Dr. Parikh's translational research laboratory uses novel technical approaches to solve public health problems in the research areas of HIV prevention and drug resistance.  Dr. Parikh leads the USAID/PEPFAR-funded Global Evaluation of Microbicide Sensitivity (GEMS) Project whose goals are to characterize resistance risk from pre-exposure prophylaxis (PrEP) trials and demonstration projects, identify the most effective and efficient HIV testing and resistance monitoring strategies, generate evidence-based policy recommendations for HIV diagnostic testing frequency and ARV resistance monitoring, and monitor seroconverters from PrEP roll-out programs for ARV resistance in selected clinics in South Africa, Zimbabwe, and Kenya.  The GEMS project brings together a diverse team of laboratory scientists, mathematical modelers, policy experts, health economists, in-country stakeholders, demonstration project teams and others towards the common public health goal of minimizing resistance risk during PrEP roll-out.  Her laboratory also serves as the Virology Core for the Microbicides Trial Network (MTN), with the aim of confirming virologic endpoints for all MTN studies, assessing population and low-frequency resistance in seroconverters from HIV prevention trials, developing new assays and addressing research questions relevant to the field of HIV prevention, and providing virology support to MTN protocols, international clinical research sites, and community working groups.  In addition to these major projects, Dr. Parikh's lab is investigating the detection of Y chromosome DNA in genital tract specimens using quantitative real-time PCR as a biomarker for unprotected sex and evaluating new HIV diagnostic algorithms using antigen-based rapid tests for identifying seroconverters.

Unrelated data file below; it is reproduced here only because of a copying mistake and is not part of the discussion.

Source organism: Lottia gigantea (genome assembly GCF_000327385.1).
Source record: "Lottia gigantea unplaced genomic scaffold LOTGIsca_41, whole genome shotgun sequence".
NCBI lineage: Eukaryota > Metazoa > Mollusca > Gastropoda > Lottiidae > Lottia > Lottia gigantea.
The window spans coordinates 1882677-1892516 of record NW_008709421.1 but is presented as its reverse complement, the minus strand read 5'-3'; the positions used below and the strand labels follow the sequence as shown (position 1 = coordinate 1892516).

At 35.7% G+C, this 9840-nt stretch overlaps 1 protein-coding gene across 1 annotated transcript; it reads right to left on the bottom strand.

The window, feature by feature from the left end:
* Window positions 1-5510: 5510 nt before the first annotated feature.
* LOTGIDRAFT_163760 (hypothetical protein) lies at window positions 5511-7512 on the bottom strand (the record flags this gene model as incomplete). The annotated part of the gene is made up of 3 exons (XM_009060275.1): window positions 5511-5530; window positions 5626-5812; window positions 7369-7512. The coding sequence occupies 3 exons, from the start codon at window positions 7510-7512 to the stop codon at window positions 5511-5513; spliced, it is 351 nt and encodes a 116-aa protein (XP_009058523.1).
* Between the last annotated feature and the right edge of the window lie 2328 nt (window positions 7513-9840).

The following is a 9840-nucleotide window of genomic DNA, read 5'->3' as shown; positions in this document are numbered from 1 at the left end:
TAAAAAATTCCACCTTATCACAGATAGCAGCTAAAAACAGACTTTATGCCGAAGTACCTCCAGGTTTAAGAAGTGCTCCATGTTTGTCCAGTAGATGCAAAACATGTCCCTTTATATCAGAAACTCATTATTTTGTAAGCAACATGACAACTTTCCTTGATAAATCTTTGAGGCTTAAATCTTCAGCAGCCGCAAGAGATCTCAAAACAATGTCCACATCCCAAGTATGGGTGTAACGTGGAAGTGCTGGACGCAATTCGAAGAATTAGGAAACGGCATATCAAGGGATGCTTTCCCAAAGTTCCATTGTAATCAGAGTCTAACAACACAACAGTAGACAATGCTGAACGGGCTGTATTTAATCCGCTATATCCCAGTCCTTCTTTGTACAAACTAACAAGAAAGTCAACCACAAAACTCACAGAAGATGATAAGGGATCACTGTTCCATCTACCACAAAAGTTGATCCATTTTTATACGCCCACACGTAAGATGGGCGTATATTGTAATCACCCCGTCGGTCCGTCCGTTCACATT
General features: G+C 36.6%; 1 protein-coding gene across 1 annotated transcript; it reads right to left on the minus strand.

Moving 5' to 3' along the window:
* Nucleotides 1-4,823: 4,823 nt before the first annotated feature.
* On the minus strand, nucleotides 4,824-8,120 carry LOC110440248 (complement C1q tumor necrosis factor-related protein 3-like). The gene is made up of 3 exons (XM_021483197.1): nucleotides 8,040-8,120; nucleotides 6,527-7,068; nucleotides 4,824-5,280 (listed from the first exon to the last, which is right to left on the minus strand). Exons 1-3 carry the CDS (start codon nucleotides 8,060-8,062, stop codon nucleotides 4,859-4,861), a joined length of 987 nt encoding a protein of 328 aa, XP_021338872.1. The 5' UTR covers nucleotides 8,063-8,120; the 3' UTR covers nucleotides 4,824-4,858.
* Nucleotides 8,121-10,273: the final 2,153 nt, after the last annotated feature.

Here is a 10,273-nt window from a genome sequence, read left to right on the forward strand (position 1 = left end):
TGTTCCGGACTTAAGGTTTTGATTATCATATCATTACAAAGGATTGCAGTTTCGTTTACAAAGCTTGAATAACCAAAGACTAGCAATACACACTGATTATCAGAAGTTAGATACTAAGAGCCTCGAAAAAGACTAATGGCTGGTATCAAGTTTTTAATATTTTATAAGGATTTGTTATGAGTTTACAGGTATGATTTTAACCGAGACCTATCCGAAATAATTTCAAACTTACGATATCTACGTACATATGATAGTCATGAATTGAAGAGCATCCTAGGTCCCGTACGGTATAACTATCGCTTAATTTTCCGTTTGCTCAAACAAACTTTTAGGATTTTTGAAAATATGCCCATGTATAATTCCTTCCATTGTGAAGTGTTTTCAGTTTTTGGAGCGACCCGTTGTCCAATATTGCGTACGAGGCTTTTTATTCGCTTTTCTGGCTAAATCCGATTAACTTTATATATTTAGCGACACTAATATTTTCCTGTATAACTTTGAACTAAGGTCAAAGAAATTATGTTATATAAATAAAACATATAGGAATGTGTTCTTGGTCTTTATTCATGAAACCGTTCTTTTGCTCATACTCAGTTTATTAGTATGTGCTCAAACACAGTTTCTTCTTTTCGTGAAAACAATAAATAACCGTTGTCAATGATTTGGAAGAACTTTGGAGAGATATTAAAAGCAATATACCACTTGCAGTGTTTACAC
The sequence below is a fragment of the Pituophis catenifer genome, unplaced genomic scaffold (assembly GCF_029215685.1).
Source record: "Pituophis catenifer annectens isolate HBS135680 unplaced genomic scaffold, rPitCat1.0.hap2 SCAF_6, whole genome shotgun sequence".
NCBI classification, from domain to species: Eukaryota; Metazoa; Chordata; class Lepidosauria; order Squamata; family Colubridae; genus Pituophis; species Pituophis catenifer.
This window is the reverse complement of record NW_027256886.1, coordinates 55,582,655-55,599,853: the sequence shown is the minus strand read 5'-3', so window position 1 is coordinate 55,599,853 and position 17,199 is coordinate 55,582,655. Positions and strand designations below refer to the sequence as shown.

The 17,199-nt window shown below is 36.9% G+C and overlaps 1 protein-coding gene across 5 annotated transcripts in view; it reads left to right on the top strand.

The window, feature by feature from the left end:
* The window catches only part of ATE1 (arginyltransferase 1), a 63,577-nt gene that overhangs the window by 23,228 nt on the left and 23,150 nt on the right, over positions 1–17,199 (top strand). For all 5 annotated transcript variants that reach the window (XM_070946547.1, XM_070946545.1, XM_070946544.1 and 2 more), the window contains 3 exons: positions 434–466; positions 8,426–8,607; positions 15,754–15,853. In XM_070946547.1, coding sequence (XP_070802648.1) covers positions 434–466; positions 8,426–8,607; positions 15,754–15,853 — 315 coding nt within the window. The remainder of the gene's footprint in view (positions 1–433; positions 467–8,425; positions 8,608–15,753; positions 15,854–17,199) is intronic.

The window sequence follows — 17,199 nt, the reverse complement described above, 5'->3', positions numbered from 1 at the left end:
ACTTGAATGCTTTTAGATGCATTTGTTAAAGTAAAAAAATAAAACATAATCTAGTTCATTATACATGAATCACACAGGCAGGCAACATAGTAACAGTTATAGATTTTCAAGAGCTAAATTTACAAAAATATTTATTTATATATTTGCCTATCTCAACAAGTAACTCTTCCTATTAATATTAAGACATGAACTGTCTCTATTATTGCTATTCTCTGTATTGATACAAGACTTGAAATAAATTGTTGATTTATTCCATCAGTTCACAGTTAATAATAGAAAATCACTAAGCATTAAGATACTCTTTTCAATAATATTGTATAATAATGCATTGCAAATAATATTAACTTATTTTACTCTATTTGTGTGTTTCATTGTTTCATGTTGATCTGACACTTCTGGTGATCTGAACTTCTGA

Sluis-Cremer Lab

Dr. Sluis-Cremer's laboratory implements a multi-disciplinary approach that includes biophysics, biochemistry, virology and analysis of clinical samples to gain insight into: (i) the mechanisms of action of antiretroviral drugs; (ii) antiviral and antimicrobial drug resistance; and (iii) understanding how HIV-1 persists in infected individuals despite potent antiretroviral therapy. To elucidate how antiviral drugs inhibit virus replication, the lab uses state-of-the-art biophysical methods, including transient kinetic and single-molecule fluorescence approaches, to define how small molecules affect retroviral enzyme function, the intramolecular protein conformational dynamics, and the intermolecular enzyme-substrate interactions. The knowledge gained from this work is critical for the development of new inhibitors, and for understanding how mutations in the viral enzyme confer drug resistance. For HIV-1, the resistance research is focused on the identification of drug resistance mutations that are selected in infected-individuals failing therapy, defining the mechanisms by which these mutations decrease drug susceptibility using biochemical and virology approaches, and to predict how acquired or transmitted drug resistance mutations impact future treatment options. The Sluis-Cremer laboratory has also recently expanded their resistance portfolio to characterize bacterial resistance to the antibiotic fosfomycin, and to explore novel therapeutic approaches to reverse fosfomycin resistance. In regard to HIV-1 persistence, they are focused on characterizing the latent pool of HIV-1 infection that resides in resting CD4+ T cells, in particular the naïve and central memory subsets, using novel primary cell models of HIV-1 latency and by studying purified subsets of the resting CD4+ T cell population from HIV-infected individuals on suppressive antiretroviral therapy.